UCD equalised minutes later and it looked like the game would end in a draw making the title race go down to the final game of the season. However, deep in injury time, Dean Kelly, who was also returning from a long injury lay off, popped up to get the winner. That goal prompted an enthusiastic pitch invasion involving the Rovers bench and it seemed most of the Rovers crowd in UCD Bowl that night. “It was a great way to win it,” said Oman. “You couldn’t have written it any better. If we had beaten UCD comfortably then the celebrations wouldn’t have been like that. But to score in the last minute, it was great. It was one of the best feelings. It was up there with the qualification for the Europa League. But the league means more. Europe is great, it is a great distraction but realistically we are not going to win the Europa League. You have to win the league to be involved in Europe. It was a great buzz for everyone involved.”

The challenge for Rovers this season will be to defend that league title once again. Stephen Kenny’s 2012 squad has the quality to do that and Oman knows how the new man in charge at Rovers will attempt to make it three in a row. “I’ve played twice under Stephen,” explained Oman of his time under Kenny at Derry City and Bohemians. “He is obviously going to put his twist on things. He wants us to play football. I know that for certain. He wants his teams to play the right way, play football and get the ball down and pass it. But in doing that you still want to be winning matches as well.”

“When a new manager and a lot of new players come in, everyone is starting on the same level. Everyone is starting afresh. Especially with pre-season, everyone wants to impress and everybody wants to be in the first eleven. Everyone is doing his best at the moment to be part of the squad. Everyone has to impress the manager and the new backroom staff. It keeps everybody on their toes.”

There are a lot of changes in the Rovers squad especially in the defensive area this season and Oman has been impressed by the new additions. “The new lads have come in and done well like Kerrea Gilbert, Graham Gartland, Colin Hawkins and Conor Powell. You also have young Ganno (Sean Gannon) who looks like he has come on another step again. Everyone looks to have settled in. With the lads who were here last year and the new players coming in, it is a good group of lads. Its important as obviously people will be disappointed when they won’t be playing every week but everyone needs to stick together for the season. It has been good and things have been freshened up so hopefully we will go on and have a good season. Looking at our squad it has strengthened again and there is a lot of depth in the squad. It is going to be tough and I think everyone will be battling for positions for their place on the team.”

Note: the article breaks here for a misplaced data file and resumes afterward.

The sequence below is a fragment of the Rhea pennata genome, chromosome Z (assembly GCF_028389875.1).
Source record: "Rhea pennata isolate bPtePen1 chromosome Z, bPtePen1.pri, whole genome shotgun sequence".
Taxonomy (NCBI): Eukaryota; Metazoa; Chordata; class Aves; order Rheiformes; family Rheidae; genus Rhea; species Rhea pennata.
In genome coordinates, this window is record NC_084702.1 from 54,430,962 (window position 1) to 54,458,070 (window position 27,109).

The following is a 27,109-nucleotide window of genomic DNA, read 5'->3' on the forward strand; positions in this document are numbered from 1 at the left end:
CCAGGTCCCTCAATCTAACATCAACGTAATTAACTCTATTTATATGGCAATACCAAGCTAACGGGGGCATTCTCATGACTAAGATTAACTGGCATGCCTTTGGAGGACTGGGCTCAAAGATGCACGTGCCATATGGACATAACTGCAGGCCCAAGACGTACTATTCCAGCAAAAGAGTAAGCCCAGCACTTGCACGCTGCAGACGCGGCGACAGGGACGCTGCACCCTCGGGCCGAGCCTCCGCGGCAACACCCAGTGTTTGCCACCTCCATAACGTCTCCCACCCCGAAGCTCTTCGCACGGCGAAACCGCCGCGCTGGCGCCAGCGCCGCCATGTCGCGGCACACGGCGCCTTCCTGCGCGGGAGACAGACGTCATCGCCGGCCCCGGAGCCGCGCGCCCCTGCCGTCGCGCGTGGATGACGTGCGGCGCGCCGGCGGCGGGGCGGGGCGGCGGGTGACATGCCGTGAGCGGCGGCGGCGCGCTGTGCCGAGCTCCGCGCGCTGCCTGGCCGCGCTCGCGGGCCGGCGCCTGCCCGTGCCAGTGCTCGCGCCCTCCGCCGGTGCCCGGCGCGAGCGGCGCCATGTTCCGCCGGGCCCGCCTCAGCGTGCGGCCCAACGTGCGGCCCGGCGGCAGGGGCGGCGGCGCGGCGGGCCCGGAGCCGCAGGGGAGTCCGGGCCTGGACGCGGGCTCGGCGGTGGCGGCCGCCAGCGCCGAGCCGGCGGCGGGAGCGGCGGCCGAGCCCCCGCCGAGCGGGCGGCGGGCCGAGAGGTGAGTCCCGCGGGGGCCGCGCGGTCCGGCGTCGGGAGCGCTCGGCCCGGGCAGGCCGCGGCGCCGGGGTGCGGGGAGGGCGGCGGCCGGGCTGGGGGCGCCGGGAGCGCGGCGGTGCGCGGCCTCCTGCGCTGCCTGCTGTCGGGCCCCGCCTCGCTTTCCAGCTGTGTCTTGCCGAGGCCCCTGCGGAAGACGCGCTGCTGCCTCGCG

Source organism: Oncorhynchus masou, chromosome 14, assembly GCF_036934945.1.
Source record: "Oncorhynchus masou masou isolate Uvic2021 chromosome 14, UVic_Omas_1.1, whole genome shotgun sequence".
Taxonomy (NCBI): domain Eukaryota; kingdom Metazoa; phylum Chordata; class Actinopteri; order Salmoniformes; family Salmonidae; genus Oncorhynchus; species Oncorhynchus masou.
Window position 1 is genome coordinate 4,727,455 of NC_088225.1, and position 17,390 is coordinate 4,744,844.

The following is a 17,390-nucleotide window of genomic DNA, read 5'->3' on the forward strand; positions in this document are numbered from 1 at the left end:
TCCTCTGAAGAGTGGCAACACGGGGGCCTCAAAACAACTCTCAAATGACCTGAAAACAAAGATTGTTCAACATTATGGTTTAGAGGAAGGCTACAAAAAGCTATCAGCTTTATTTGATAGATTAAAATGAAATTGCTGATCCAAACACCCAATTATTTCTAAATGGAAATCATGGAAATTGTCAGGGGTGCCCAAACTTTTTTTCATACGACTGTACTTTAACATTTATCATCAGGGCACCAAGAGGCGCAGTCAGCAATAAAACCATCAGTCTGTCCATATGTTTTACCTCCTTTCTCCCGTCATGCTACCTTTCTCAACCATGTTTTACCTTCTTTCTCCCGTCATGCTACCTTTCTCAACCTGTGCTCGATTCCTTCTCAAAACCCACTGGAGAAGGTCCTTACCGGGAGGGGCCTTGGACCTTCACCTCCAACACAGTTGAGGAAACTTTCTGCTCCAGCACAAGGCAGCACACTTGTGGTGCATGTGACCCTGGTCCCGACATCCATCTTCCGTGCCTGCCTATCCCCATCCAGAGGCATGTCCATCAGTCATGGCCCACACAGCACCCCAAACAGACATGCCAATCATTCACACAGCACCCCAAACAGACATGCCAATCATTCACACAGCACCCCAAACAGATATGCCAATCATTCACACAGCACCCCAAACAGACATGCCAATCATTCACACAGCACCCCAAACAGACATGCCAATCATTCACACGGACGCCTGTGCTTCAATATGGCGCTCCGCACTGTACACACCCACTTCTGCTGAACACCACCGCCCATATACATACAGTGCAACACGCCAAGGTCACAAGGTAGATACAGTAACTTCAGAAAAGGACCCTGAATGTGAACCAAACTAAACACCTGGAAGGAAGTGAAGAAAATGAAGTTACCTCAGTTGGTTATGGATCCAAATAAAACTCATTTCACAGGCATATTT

And finally what are the expectations for the season especially after last year’s success in the Europa League? “Europe was a massive achievement but that is all last season. It is a whole new season coming up now. We’ve forgotten about it now. Maybe when you finished playing football you will look back and think it is a great achievement but nobody is talking about it now. All everyone is doing is concentrating now on this season and playing for your place in the team.”

“The European thing is not for a while. Everyone wants to do well in Europe. There is a financial gain for the club, which is great, but the bread and butter is the league. For us to retain the league is the main objective. But at the minute we are just looking for a good start in the league. It’s not about different competitions, winning the league or winning the cup. It’s about getting out and getting a good start to get us up there in the league. We are not talking about winning this or that, we are just concentrating on going out and winning the next game. We go out and approach every game the same and see where that leaves us. The most important thing is to get a good start in the league.”

Advertisements

The Place to Be – Interview with Ken Oman

Interview from Hoops Scene (Shamrock Rovers v Bohemians, 30 May 2011)

The difference between winning and losing, between success and failure and between exhilaration and despair can be very small. In terms of the Airtricity League last year, the margin between being champions and runners up was a mere two goals. After 36 league games, both Bohemians and Shamrock Rovers were on 67 points and only goal difference could be used to separate the two teams. In the title run in, both sides had chances to win the league but Rovers were the ones who emerged victorious. In the first Dublin derby of this season, the teams were again evenly matched with Bohs going ever so close to defeating the Hoops in Dalymount Park. A late injury time equaliser by Ronan Finn meant both teams emerged with a point from the game.

That first derby of the season was also the first derby for a number of players who had switched from green and white to red and black and vice versa for the 2011. Ken Oman the player who moved from Bohs to Rovers over the winter and he has quickly become a crowd favourite with the Hoops with a fine start to his Rovers career.